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Forest Service approves drilling above Spearfish Canyon

SPEARFISH, S.D. – A federal agency has provisionally approved a company’s plan to conduct exploratory drilling for gold above Spearfish Canyon.

The company is Colorado-based Solitario Resources. Project maps show some of the proposed drill sites are less than a mile back from the canyon rim in the Black Hills National Forest, about 15 miles southwest of Spearfish.

“None of the proposed drill sites are located in Spearfish Canyon,” says a draft decision issued  by the U.S. Forest Service.

The bottom of the canyon in that area is a popular spot, with attractions including Roughlock Falls, Spearfish Falls, Spearfish Canyon Lodge and the Latchstring Restaurant.

Opponents of the drilling, including the nonprofit Black Hills Clean Water Alliance, immediately condemned the draft decision.

“Not only does this project pose a serious risk to water quality in Lawrence County — including Spearfish Creek — it would also disrupt wildlife, add to our worsening air quality issues, and directly interrupt the recreation and tourism industry in our area,” the alliance said on its website.

Solitario President and CEO Chris Herald praised the draft decision.

“Our proposed drilling program was carefully planned with all drilling activities situated on previously disturbed areas of past timber harvesting,” Herald said in a news release. “Several additional administrative steps remain before final permit decisions will be forthcoming; however, we consider this decision to be the most important milestone before final approval.”

map of gold drilling black hills south dakota
A yellow box shows the area where Solitario Resources plans to conduct exploratory drilling for gold above Spearfish Canyon. (Courtesy of U.S. Forest Service)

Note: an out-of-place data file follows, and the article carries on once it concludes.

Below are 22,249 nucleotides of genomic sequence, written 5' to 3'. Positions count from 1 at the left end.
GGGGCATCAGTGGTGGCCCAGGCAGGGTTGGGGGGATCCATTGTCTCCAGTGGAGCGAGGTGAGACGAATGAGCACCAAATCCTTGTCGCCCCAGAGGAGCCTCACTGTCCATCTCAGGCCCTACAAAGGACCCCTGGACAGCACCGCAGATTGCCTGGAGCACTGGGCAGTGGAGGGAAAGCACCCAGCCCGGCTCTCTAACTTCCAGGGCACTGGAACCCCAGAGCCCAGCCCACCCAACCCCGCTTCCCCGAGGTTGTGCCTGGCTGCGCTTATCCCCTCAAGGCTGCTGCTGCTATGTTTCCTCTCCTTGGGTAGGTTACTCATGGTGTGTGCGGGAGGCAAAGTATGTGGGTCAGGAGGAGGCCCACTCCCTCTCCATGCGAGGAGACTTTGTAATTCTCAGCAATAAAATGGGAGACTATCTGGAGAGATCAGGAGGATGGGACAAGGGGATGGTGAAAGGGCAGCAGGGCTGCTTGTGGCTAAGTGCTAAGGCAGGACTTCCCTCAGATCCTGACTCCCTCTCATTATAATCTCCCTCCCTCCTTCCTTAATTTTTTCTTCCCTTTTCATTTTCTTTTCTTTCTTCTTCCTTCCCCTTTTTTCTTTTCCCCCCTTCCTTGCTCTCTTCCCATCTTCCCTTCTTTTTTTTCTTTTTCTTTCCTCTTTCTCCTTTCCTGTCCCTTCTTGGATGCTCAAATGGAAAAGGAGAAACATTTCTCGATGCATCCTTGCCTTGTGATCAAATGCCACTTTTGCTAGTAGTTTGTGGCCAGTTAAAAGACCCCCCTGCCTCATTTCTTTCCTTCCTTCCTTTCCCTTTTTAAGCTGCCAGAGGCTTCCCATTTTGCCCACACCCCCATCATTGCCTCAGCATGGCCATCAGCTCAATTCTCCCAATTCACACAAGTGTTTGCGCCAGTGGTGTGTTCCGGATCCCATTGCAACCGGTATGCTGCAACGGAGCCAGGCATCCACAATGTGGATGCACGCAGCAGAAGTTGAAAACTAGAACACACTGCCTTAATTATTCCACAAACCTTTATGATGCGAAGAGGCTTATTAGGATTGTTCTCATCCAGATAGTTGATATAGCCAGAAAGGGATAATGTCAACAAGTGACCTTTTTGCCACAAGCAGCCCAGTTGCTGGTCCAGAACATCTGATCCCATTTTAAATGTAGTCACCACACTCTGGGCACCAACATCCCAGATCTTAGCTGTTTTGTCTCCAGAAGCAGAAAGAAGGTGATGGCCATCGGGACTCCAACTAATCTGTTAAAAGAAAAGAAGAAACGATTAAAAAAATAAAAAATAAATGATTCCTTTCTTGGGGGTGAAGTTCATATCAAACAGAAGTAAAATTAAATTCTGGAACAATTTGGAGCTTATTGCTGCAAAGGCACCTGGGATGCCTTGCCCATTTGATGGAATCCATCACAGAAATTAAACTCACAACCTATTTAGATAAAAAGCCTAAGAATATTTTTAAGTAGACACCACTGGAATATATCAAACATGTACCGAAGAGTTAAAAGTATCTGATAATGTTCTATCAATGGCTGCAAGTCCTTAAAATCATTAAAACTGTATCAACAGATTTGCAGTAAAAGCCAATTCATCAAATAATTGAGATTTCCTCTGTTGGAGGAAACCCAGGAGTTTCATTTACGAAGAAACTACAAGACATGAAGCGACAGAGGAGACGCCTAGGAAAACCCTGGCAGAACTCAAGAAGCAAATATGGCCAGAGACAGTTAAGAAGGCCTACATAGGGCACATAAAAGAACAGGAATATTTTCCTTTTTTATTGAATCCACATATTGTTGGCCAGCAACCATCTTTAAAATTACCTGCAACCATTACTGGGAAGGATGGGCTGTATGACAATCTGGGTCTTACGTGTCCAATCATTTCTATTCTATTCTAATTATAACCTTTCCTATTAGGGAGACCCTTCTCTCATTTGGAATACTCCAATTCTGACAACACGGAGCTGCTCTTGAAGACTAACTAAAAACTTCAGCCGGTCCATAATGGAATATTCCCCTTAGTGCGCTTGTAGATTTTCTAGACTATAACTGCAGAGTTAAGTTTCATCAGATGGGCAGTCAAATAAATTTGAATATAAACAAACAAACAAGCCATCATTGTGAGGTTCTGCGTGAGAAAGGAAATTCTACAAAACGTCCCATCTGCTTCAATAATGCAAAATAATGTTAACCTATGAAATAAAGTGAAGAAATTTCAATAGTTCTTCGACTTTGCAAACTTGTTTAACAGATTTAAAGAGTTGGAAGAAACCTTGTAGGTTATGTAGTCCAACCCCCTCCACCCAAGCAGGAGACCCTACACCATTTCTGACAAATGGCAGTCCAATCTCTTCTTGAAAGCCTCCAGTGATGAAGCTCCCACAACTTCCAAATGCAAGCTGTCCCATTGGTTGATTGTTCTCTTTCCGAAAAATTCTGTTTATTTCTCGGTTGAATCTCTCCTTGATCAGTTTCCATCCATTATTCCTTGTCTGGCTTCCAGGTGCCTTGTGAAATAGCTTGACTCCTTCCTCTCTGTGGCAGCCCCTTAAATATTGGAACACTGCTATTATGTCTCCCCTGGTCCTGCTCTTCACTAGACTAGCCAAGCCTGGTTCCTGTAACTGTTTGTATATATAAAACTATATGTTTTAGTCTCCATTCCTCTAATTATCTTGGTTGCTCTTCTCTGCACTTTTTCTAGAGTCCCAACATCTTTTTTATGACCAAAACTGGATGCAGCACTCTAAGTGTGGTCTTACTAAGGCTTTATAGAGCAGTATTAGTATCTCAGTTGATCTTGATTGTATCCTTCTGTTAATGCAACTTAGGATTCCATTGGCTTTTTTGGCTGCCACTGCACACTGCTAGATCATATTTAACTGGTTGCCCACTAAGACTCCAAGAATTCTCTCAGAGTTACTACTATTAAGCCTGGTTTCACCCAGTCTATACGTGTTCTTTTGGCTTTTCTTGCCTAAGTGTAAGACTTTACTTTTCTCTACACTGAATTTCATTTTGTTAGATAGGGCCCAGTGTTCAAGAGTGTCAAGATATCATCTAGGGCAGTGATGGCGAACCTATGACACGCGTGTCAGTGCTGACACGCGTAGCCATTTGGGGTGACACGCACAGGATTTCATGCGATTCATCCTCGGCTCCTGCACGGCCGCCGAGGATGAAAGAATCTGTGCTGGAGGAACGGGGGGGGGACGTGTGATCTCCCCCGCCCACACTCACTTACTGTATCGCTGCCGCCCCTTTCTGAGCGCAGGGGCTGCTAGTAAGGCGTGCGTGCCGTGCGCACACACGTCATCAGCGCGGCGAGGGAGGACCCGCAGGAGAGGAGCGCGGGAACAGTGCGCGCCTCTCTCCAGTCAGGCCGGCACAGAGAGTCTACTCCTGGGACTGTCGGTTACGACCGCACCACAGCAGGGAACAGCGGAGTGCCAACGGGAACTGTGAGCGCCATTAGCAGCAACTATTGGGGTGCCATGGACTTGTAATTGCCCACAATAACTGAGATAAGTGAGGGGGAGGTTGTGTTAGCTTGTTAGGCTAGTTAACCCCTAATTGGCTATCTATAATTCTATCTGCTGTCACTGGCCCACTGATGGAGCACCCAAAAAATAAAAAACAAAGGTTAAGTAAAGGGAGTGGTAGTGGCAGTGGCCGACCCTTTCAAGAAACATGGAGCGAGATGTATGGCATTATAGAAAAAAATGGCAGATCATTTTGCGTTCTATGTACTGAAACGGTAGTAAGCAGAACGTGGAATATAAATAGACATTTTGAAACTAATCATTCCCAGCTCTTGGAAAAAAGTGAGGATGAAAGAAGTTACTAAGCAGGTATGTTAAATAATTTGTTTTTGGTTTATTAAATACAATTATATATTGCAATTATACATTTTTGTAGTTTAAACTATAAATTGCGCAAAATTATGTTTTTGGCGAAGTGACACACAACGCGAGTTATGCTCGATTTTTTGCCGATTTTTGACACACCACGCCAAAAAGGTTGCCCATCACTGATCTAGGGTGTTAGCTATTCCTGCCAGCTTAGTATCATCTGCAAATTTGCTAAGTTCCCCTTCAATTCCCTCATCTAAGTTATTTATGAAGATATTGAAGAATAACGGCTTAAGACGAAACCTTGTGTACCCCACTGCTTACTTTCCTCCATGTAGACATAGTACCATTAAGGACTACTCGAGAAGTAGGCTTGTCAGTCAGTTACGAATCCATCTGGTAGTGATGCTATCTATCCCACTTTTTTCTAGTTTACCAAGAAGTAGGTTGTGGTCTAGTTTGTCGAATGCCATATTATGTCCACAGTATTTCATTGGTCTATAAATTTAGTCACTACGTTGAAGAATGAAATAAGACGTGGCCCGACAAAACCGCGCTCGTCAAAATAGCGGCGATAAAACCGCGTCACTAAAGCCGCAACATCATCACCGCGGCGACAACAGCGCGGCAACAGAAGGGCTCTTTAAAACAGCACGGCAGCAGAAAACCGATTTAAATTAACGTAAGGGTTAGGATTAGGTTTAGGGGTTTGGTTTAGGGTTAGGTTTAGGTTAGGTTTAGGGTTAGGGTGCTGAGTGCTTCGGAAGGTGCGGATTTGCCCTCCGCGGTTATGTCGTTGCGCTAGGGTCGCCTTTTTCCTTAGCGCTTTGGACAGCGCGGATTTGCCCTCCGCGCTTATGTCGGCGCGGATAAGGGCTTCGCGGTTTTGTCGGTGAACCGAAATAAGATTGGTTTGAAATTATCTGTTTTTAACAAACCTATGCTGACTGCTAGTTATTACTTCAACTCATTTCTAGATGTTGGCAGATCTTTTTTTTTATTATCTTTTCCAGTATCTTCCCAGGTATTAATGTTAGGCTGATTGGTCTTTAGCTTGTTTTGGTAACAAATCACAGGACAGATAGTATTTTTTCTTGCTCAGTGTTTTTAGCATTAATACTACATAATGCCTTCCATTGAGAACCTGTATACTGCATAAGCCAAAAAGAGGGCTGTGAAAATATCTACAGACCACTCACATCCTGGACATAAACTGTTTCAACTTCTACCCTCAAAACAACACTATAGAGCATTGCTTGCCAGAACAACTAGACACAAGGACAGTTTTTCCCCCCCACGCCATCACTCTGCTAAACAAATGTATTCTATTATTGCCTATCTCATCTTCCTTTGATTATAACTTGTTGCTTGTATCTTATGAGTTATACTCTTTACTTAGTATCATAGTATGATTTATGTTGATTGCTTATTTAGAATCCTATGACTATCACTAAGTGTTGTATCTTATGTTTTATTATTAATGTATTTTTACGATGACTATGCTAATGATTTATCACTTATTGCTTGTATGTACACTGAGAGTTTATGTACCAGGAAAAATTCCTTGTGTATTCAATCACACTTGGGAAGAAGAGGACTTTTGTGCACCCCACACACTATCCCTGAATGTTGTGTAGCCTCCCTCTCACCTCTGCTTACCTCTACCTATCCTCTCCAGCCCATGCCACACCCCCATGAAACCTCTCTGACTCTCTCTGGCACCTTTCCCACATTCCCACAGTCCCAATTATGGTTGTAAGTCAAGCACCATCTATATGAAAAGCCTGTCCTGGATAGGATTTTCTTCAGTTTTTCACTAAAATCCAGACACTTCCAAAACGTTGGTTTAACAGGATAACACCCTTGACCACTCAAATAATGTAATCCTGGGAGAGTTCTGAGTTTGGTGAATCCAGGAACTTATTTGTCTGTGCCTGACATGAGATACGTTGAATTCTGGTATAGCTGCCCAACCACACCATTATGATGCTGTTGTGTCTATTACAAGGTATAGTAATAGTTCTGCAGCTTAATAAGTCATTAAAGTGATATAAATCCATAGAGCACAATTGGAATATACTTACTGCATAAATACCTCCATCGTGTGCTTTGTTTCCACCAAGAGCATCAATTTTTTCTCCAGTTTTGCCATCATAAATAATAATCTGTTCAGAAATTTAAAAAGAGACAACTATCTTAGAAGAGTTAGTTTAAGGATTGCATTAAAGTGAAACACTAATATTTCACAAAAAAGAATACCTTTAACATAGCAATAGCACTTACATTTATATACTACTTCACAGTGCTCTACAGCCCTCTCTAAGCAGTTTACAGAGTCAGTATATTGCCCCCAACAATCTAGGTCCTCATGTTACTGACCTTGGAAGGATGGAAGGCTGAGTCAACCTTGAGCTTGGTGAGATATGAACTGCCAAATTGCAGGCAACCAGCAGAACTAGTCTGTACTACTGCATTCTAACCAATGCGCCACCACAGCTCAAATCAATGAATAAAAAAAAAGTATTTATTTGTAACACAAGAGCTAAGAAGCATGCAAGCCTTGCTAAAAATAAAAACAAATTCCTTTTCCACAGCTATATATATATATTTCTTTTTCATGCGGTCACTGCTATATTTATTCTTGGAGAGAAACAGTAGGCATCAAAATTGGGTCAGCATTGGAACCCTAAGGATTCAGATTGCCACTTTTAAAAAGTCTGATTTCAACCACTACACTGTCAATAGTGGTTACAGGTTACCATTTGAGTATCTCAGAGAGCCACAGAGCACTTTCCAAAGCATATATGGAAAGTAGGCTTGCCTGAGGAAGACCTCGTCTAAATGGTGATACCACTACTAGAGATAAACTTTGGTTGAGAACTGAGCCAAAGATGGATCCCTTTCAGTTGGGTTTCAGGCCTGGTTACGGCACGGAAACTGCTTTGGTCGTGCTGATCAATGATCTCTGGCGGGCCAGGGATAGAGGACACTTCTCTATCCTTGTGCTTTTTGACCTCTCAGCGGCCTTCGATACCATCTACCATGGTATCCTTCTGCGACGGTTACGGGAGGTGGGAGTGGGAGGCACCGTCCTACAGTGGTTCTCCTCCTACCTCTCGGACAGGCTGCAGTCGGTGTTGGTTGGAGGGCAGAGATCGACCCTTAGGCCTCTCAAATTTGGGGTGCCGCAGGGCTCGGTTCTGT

The additional administrative steps include an objection period. The Forest Service received hundreds of written public comments while reviewing the project. Those commenters now have 45 days to file objections to the draft decision, which the Forest Service will review before issuing a final decision.

The draft decision from the Forest Service says that based on an environmental assessment, the project “will not significantly impact the human environment.” The notice says a more comprehensive environmental impact statement will therefore not be prepared.

“The statutory right of Solitario to explore mineral resources on federally administered lands is recognized by the General Mining Law of 1872,” the draft decision notes. That law says mineral deposits on federal public land are open to exploration.

The Forest Service can impose restrictions to minimize disruptions to people, wildlife, the environment and cultural or archaeological resources, and the draft decision includes many such mitigation measures. The company would also be required to restore the drilling sites to a natural-looking condition.

Solitario’s plan includes up to 25 drill sites. Drill holes would average 1,300 feet in depth, and there would be 27 months of drilling, mostly from spring to fall, spread across five years. The company would examine core samples from the drilling program to determine whether there’s enough economically recoverable gold to support a mine.

The company is one of several proposing gold exploration or already exploring for gold in the Black Hills, where exploration and mining have been continuously conducted since the 1870s.

The industry has brought jobs and economic growth, but also environmental damage. Before modern environmental regulations, the former Homestake Mine in Lead dumped so much pollution into Whitewood Creek that the waterway became colloquially known as Cyanide Creek. Another former gold mine, the Gilt Edge near Lead, has been the site of a cleanup funded by the Environmental Protection Agency’s Superfund for more than 20 years since the mine was abandoned after its owner went bankrupt.

The only active, large-scale gold mine in the Black Hills is the Wharf Mine, near Lead and Terry Peak. The Wharf Mine’s owner, Chicago-based Coeur Mining, received permission last summer from state regulators to expand.

Lithium has also become a sought-after mineral in the Black Hills, with companies staking claims and exploring for deposits to mine for use in the batteries that power electric vehicles and other devices.

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